Wouxun KG-UV9p Review
This was my first Wouxun, and I thought of it as a high-priced Baofeng, after all, it is just another in a sea of obscure Chinese radios, right? As you can tell, I was not going into this review with a very neutral attitude. Did the Wouxun KG-UV9p win my heart?
When I first opened the box I noted two things, the screen and what felt like a much-improved build quality over most Chinese radios. To be specific, I was comparing it to a Baofeng UV-9R which is my favorite model of cheap Chinese radios. While the UV-9R feels good, this Wouxun KG-UV9p feels better, a lot better.
The screen on the Wouxun KG-UV9p is also a lot nicer than any of the Baofeng, Pofung, Retevis, TIDRADIO, Proster, or Arcshell radios I have handled. While not as bright as I might like, it is clear and has nice contrasting colors.
What I do not like about the screen on the Wouxun KG-UV9p is that once the backlight turns off, it is pretty much useless. This reminds me of my Alinco DJ-MD5 in that without a backlight, you can’t see anything. That’s a problem.
In the image above you have my Yaesu FT3DR, Kenwood TH-D74, Wouxun KG-UV9P, and Yaesu FT-65. The only one you can not clearly read the screen on is the Wouxun.
With the backlight on, the screen is a lot nicer although nowhere near as nice as the Alinco DJ-MD5 I mentioned a minute ago. The Alinco has a lot more contrast, a lot brighter, and personally, I prefer the light on dark of the Alinco as compared to the dark on light of the Wouxun KG-UV9P.
The knobs and buttons on the radio feel first class. If I didn’t know what was in my hand I have no doubt I could not tell the difference between this and my Kenwood and Yaesu radios. That makes sense since this is priced right up there with them. I had feared that the price for the Wouxun KG-UV9p would not equate to quality components, but so far that seems misplaced.
Working with the menus on the radio is pretty straightforward as it acts exactly like a Baofeng radio. Don’t get caught up with the Wouxun KG-UV9p menus thinking they are Baofeng menus, they are not. There is, of course, some overlap. Beep is beep is beep regardless of the manufacturer. Where this one shines is that it offers a lot more flexibility, even allowing you to turn the radio into a repeater right from the front panel. Nice.
The power output of the Wouxun KG-UV9p is very impressive. I measured 7 watts on 146MHz, the best of any handheld radio I have tested so far. Looking at the spectrum it presents a reasonably clean and solid transmission line that is just about dead-on accurate for the frequency you set it to. Much better than pretty much any Baofeng radio, including the UV-9R, and right in line with the radios from higher-end manufacturers such as Yaesu and Kenwood.
Measuring the antenna on the Wouxun KG-UV9p featured another surprise as it is an excellent antenna for something included with a radio, besting even some of the higher-end stuff out there. Unlike many other radios, the included antenna is obviously designed for a 2m/70cm radio and performance is excellent.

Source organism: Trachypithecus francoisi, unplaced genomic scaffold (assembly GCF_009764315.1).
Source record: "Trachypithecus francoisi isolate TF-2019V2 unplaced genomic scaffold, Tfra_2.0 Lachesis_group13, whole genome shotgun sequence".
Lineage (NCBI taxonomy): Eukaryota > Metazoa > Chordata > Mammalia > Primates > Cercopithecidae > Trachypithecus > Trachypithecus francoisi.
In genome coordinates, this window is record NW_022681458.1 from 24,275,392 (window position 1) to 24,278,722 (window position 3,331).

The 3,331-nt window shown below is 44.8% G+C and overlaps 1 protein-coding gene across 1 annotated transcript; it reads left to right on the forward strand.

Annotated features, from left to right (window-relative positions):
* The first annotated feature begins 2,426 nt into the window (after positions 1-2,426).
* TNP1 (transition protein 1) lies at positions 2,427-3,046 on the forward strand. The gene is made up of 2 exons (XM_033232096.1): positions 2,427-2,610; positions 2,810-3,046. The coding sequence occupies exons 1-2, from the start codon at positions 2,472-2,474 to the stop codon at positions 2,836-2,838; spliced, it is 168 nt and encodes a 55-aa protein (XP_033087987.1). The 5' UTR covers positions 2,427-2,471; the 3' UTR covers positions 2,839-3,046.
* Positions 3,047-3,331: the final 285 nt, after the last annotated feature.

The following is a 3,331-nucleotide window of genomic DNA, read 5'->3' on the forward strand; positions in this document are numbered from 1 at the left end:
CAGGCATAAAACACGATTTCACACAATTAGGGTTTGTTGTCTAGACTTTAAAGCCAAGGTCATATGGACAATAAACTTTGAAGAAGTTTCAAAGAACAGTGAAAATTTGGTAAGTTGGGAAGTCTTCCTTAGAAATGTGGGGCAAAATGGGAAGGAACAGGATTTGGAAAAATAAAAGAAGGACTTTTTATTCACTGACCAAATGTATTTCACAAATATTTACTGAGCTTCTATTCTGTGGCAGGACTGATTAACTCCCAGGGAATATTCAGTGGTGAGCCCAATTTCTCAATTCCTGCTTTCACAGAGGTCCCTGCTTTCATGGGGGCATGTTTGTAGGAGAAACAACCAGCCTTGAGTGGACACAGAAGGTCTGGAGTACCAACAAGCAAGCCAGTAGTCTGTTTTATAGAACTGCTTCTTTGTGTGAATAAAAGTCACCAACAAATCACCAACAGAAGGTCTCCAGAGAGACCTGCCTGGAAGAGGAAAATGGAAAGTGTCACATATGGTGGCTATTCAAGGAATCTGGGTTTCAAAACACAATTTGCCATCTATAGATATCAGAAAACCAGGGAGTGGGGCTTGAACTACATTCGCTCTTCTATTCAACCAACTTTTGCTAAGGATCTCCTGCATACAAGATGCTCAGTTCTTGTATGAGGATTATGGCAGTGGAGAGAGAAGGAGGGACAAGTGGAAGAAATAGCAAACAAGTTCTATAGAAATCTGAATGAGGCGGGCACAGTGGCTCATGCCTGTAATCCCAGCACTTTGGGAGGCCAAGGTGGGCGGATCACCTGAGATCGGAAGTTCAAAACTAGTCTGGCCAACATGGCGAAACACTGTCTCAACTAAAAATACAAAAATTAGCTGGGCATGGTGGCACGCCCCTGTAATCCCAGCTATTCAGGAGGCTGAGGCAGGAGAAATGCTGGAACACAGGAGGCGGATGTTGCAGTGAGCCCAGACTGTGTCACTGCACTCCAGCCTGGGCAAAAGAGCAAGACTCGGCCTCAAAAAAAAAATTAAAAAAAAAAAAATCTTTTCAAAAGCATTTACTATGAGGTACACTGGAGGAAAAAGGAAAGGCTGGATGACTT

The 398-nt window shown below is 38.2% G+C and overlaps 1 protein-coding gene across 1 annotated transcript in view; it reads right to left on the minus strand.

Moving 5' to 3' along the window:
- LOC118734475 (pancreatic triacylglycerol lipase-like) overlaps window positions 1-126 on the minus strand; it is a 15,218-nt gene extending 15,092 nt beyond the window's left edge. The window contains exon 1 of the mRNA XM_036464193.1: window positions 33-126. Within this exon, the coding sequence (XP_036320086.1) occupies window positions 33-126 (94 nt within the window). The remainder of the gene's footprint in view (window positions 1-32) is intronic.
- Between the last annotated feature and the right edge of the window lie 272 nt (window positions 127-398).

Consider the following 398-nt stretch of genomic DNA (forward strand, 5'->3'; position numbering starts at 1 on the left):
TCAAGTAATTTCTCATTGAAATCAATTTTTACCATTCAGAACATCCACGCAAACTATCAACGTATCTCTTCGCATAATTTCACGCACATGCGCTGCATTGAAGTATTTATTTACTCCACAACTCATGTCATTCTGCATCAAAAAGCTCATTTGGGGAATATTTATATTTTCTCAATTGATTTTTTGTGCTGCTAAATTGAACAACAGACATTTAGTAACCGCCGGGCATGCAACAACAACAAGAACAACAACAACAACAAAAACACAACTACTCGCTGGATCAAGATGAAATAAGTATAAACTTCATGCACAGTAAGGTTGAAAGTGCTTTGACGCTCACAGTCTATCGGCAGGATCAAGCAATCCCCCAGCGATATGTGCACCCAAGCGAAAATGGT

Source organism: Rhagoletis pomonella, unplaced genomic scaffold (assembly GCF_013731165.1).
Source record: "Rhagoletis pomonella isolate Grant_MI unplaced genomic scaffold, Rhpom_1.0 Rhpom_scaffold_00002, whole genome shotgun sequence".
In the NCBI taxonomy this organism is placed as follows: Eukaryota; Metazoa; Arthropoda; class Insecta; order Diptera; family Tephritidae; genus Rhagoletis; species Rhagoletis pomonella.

I am not sure what to think about the battery. The Wouxun KG-UV9p comes with a 7.2v 3200mAh battery, so the sticker says. Either this is over-stated quite a bit, or this radio chews through a battery really fast. My guess is that the screen eats quite a bit, and the battery is also overstated. I got this opinion from the very aggressive backlight timeout straight from the factory, as well as the battery drop even when the backlight is off. If you want to use the radio for any serious amount of time, be sure to have a backup battery. This isn’t unusual in today’s world of feature-rich radios, look at the Yaesu FT-70DR with its far less than ideal battery life.
When I was testing the audio transmission was when I became really disappointed. The Wouxun KG-UV9p had, up to this point, been a really solid offering with only a few minor annoyances. Once I heard myself talking on it, that changed.
Wouxun has long had a problem with their microphones being a little too quiet. You pretty much had to “eat the mic” to get reasonable output. It looks like someone at Wouxun tried to fix that with the Wouxun KG-UV9p, and they should have left well enough alone. The mic is driven hard, and that results in loud, distorted, and at times, difficult-to-understand audio.
This is one of the main reasons people in amateur radio emergency services typically use radios from Yaesu and Kenwood. They understand that 2 watts of crystal clear audio beats 10 watts of gobbledegook every single time. When it matters, you don’t want to be heard, you want to be understood, and this is a major failing of the Wouxun KG-UV9p in my opinion.
|In-hand feel||Very Good|
|Included antenna||Very Good|
|Transmit audio||CLICK TO LISTEN|
|Frequency accuracy||145.000 @ 145.000|
|Maximum power output (2m/70cm)||7 watts / 1.3 watts|
|Actual weight||10.6 oz|
|Wouxun KG-UV9P manual||CLICK TO DOWNLOAD|
|Programming software||CLICK TO DOWNLOAD|
Before I bought one, I wanted to write off the Wouxun KG-UV9p as a very overpriced Baofeng. That just isn’t fair and I have to admit that I am now looking forward to reviewing more Wouxun radios. It is a very solid offering.
The biggest question here for me is, is the Wouxun KG-UV9p worth the price when you can get radios like the Alinco DJ-MD5, Alinco DJ-VX50T, Yaesu FT-60R, Yaesu FT-70DR, or a Baofeng UV-9R?
My opinion is no, I would much rather have either of the Yaesu radios for around the same price. No, they do not offer some of the more creative capabilities like the ability to turn your radio into a cross band repeater in seconds, but I don’t really need that feature. The Yaesu radios will destroy the Wouxun in audio reception and transmission which beats power every time, and also have a higher build quality. Heck, the Yaesu FT-70DR includes their digital fusion modes.